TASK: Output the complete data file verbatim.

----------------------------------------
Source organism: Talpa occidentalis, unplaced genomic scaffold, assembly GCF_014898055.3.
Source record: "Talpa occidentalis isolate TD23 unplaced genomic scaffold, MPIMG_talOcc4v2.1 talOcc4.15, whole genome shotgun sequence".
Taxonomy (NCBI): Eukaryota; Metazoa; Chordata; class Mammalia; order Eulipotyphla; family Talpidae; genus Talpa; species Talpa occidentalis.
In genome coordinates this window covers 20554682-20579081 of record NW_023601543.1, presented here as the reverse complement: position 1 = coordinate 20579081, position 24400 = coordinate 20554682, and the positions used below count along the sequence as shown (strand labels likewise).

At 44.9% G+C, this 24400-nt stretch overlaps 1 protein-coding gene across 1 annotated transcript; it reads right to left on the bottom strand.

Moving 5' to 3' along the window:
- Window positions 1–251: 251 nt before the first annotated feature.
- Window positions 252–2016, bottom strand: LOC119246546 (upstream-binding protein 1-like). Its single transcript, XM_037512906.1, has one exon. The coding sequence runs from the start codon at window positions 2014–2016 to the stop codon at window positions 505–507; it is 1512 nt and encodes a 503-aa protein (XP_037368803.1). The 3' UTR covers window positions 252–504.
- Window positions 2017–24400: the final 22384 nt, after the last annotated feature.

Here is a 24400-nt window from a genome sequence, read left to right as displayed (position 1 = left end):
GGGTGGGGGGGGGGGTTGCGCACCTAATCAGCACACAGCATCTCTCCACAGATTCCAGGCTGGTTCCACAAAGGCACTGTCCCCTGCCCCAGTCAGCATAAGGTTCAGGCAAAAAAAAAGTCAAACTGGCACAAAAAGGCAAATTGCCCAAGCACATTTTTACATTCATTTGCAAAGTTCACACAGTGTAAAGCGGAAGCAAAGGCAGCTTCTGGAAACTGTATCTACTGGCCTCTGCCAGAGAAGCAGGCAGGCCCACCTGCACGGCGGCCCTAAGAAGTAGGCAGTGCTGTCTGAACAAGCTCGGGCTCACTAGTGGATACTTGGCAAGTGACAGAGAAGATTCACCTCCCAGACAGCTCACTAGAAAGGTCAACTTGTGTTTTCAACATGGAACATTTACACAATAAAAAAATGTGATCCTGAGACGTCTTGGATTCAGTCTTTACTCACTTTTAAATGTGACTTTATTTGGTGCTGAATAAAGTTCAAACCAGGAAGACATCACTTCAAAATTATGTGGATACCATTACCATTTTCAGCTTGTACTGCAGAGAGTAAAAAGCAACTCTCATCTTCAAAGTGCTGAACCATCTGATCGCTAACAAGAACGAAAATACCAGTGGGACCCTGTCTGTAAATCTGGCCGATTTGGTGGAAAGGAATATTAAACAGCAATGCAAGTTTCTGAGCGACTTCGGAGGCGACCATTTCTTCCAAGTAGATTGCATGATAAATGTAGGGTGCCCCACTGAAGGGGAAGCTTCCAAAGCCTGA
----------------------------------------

Source organism: Talpa occidentalis, unplaced genomic scaffold, assembly GCF_014898055.3.
Source record: "Talpa occidentalis isolate TD23 unplaced genomic scaffold, MPIMG_talOcc4v2.1 talOcc4.15, whole genome shotgun sequence".
Taxonomy (NCBI): Eukaryota; Metazoa; Chordata; class Mammalia; order Eulipotyphla; family Talpidae; genus Talpa; species Talpa occidentalis.
In genome coordinates this window covers 20554682-20579081 of record NW_023601543.1, presented here as the reverse complement: position 1 = coordinate 20579081, position 24400 = coordinate 20554682, and the positions used below count along the sequence as shown (strand labels likewise).

At 44.9% G+C, this 24400-nt stretch overlaps 1 protein-coding gene across 1 annotated transcript; it reads right to left on the bottom strand.

Moving 5' to 3' along the window:
- Window positions 1–251: 251 nt before the first annotated feature.
- Window positions 252–2016, bottom strand: LOC119246546 (upstream-binding protein 1-like). Its single transcript, XM_037512906.1, has one exon. The coding sequence runs from the start codon at window positions 2014–2016 to the stop codon at window positions 505–507; it is 1512 nt and encodes a 503-aa protein (XP_037368803.1). The 3' UTR covers window positions 252–504.
- Window positions 2017–24400: the final 22384 nt, after the last annotated feature.

Here is a 24400-nt window from a genome sequence, read left to right as displayed (position 1 = left end):
GGGTGGGGGGGGGGGTTGCGCACCTAATCAGCACACAGCATCTCTCCACAGATTCCAGGCTGGTTCCACAAAGGCACTGTCCCCTGCCCCAGTCAGCATAAGGTTCAGGCAAAAAAAAAGTCAAACTGGCACAAAAAGGCAAATTGCCCAAGCACATTTTTACATTCATTTGCAAAGTTCACACAGTGTAAAGCGGAAGCAAAGGCAGCTTCTGGAAACTGTATCTACTGGCCTCTGCCAGAGAAGCAGGCAGGCCCACCTGCACGGCGGCCCTAAGAAGTAGGCAGTGCTGTCTGAACAAGCTCGGGCTCACTAGTGGATACTTGGCAAGTGACAGAGAAGATTCACCTCCCAGACAGCTCACTAGAAAGGTCAACTTGTGTTTTCAACATGGAACATTTACACAATAAAAAAATGTGATCCTGAGACGTCTTGGATTCAGTCTTTACTCACTTTTAAATGTGACTTTATTTGGTGCTGAATAAAGTTCAAACCAGGAAGACATCACTTCAAAATTATGTGGATACCATTACCATTTTCAGCTTGTACTGCAGAGAGTAAAAAGCAACTCTCATCTTCAAAGTGCTGAACCATCTGATCGCTAACAAGAACGAAAATACCAGTGGGACCCTGTCTGTAAATCTGGCCGATTTGGTGGAAAGGAATATTAAACAGCAATGCAAGTTTCTGAGCGACTTCGGAGGCGACCATTTCTTCCAAGTAGATTGCATGATAAATGTAGGGTGCCCCACTGAAGGGGAAGCTTCCAAAGCCTGA